Individualising Socialism. Individual Agency and Social Change in Socialist Yugoslavia's Periphery, 1950s-1970s — INDSOC
Projektmitarbeiter: Pieter Troch
From the mid-1950s through the 70s, the notion of the ‘good life’ associated with increased socio-economic prosperity for the broad population in socialist East and Southeast Europe generated individualising dispositions that foreground the individual and presuppose a differentiation between the individual and the social milieu. Starting from the hypothesis that post-World War II paradigms of socialist modernity and in particular the Yugoslav model of self-management socialism were shaped by such an individualising habitus, this project examines individual agency, expectations and memories, and emotions of ordinary citizens in interaction with the socialist transformation of society: It focusses on four axes: socialism as an ideological paradigm, the political endeavour of establishing Yugoslav statehood, identification and collective solidarity, and memory. Drawing on the methodology of Alltagsgeschichte, the project conducts a micro-historical study of individual agency and emotions in relation to intersecting temporal, spatial, and institutional processes in the city of Mitrovica in the North of Kosovo from the mid-1950s to the mid-1970s. It carries out archival research, oral history, and focus groups, and situates these findings against statistical data on the socio-economic situation in the area under scrutiny and secondary studies of the socialist transformation of society in East and Southeast Europe.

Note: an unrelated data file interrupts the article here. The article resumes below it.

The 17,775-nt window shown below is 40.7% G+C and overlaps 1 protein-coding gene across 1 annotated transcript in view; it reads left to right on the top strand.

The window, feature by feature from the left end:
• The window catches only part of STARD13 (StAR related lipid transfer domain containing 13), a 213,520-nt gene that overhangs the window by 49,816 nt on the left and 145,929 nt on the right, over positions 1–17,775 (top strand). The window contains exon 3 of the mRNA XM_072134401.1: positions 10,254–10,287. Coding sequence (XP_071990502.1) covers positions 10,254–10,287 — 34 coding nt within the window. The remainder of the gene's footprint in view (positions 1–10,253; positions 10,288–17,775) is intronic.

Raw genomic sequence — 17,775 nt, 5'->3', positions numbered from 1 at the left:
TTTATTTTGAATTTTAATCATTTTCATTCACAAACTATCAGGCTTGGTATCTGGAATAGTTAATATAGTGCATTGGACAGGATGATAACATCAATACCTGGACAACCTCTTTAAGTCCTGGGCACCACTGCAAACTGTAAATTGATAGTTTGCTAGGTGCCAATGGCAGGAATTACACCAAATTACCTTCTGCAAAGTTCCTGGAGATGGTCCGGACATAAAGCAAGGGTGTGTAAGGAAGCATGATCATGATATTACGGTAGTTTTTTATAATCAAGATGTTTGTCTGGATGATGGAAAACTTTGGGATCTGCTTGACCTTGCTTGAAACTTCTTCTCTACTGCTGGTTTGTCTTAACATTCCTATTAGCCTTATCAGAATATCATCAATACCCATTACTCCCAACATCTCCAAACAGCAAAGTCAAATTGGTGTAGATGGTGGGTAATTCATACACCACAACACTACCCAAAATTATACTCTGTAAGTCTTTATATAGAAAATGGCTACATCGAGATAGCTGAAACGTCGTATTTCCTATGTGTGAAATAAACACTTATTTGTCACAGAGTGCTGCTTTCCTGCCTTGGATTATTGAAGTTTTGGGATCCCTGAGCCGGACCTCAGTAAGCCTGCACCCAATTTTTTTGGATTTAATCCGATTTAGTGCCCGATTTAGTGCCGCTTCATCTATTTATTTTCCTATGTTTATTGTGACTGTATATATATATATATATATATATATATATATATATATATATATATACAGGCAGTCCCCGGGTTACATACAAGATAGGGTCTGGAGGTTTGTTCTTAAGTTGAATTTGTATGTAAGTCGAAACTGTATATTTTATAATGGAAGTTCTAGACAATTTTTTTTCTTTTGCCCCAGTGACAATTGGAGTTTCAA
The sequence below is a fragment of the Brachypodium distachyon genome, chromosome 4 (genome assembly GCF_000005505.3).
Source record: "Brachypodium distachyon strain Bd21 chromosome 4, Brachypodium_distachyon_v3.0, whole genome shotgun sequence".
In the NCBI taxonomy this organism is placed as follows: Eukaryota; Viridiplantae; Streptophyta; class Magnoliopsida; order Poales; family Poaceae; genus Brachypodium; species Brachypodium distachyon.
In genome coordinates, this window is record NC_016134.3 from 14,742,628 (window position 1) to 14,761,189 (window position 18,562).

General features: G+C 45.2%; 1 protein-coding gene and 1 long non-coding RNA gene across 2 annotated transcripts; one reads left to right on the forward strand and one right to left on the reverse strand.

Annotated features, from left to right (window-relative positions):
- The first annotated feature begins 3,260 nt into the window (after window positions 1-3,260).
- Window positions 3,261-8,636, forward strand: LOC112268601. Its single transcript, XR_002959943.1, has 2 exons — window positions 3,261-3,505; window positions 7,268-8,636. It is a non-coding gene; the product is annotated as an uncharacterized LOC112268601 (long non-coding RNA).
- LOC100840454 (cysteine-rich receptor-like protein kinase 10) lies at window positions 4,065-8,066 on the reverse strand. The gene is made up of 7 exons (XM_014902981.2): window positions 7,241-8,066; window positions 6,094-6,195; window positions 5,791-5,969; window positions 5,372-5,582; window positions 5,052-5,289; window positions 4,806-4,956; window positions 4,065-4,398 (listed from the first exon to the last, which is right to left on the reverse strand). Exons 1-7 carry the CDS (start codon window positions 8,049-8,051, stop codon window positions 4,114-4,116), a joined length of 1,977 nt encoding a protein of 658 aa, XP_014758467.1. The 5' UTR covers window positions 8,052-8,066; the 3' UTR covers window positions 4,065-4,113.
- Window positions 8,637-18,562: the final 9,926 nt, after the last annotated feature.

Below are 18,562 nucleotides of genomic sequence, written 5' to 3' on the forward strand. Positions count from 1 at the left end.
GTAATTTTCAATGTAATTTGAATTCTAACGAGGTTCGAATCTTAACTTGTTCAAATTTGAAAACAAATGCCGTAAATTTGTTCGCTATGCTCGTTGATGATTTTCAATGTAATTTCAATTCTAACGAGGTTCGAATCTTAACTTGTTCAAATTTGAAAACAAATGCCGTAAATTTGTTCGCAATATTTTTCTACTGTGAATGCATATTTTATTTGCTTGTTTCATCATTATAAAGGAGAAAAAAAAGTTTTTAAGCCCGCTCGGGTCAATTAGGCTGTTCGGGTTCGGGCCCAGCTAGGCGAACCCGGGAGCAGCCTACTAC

The project was supported by the Marie Curie Intra-European Fellowship.